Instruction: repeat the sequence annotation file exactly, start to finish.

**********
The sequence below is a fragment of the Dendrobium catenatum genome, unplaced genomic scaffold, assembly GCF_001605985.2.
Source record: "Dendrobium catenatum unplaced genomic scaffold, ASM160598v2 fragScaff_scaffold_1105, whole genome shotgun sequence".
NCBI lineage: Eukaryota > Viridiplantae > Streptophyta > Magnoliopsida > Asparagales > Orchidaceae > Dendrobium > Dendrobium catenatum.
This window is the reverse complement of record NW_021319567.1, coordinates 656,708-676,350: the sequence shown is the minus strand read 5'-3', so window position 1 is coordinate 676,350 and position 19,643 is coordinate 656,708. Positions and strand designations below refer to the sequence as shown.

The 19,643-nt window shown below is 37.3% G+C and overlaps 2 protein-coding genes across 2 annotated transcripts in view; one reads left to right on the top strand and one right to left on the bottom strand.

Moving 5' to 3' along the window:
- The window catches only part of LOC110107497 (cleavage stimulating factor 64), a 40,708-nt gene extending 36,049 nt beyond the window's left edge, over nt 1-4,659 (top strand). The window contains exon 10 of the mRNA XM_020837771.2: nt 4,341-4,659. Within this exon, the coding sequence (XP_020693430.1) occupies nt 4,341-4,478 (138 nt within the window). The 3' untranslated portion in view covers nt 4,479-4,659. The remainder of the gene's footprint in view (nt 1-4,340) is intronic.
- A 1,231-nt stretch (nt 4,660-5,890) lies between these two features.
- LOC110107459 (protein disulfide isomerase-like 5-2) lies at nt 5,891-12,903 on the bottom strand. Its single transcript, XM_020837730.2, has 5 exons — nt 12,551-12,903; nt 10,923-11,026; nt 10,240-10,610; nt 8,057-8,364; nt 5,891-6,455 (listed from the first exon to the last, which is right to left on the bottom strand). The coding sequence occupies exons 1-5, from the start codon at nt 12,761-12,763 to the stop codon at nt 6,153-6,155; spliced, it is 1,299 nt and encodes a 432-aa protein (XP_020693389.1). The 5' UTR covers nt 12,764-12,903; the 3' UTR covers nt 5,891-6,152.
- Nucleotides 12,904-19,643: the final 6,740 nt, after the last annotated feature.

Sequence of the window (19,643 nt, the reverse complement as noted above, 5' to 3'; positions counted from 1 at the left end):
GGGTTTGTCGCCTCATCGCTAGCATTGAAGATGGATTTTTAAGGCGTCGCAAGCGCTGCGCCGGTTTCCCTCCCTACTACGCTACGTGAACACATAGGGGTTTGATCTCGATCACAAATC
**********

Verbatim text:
The sequence below is a fragment of the Dendrobium catenatum genome, unplaced genomic scaffold, assembly GCF_001605985.2.
Source record: "Dendrobium catenatum unplaced genomic scaffold, ASM160598v2 fragScaff_scaffold_1105, whole genome shotgun sequence".
NCBI lineage: Eukaryota > Viridiplantae > Streptophyta > Magnoliopsida > Asparagales > Orchidaceae > Dendrobium > Dendrobium catenatum.
This window is the reverse complement of record NW_021319567.1, coordinates 656,708-676,350: the sequence shown is the minus strand read 5'-3', so window position 1 is coordinate 676,350 and position 19,643 is coordinate 656,708. Positions and strand designations below refer to the sequence as shown.

The 19,643-nt window shown below is 37.3% G+C and overlaps 2 protein-coding genes across 2 annotated transcripts in view; one reads left to right on the top strand and one right to left on the bottom strand.

Moving 5' to 3' along the window:
- The window catches only part of LOC110107497 (cleavage stimulating factor 64), a 40,708-nt gene extending 36,049 nt beyond the window's left edge, over nt 1-4,659 (top strand). The window contains exon 10 of the mRNA XM_020837771.2: nt 4,341-4,659. Within this exon, the coding sequence (XP_020693430.1) occupies nt 4,341-4,478 (138 nt within the window). The 3' untranslated portion in view covers nt 4,479-4,659. The remainder of the gene's footprint in view (nt 1-4,340) is intronic.
- A 1,231-nt stretch (nt 4,660-5,890) lies between these two features.
- LOC110107459 (protein disulfide isomerase-like 5-2) lies at nt 5,891-12,903 on the bottom strand. Its single transcript, XM_020837730.2, has 5 exons — nt 12,551-12,903; nt 10,923-11,026; nt 10,240-10,610; nt 8,057-8,364; nt 5,891-6,455 (listed from the first exon to the last, which is right to left on the bottom strand). The coding sequence occupies exons 1-5, from the start codon at nt 12,761-12,763 to the stop codon at nt 6,153-6,155; spliced, it is 1,299 nt and encodes a 432-aa protein (XP_020693389.1). The 5' UTR covers nt 12,764-12,903; the 3' UTR covers nt 5,891-6,152.
- Nucleotides 12,904-19,643: the final 6,740 nt, after the last annotated feature.

Sequence of the window (19,643 nt, the reverse complement as noted above, 5' to 3'; positions counted from 1 at the left end):
GGGTTTGTCGCCTCATCGCTAGCATTGAAGATGGATTTTTAAGGCGTCGCAAGCGCTGCGCCGGTTTCCCTCCCTACTACGCTACGTGAACACATAGGGGTTTGATCTCGATCACAAATC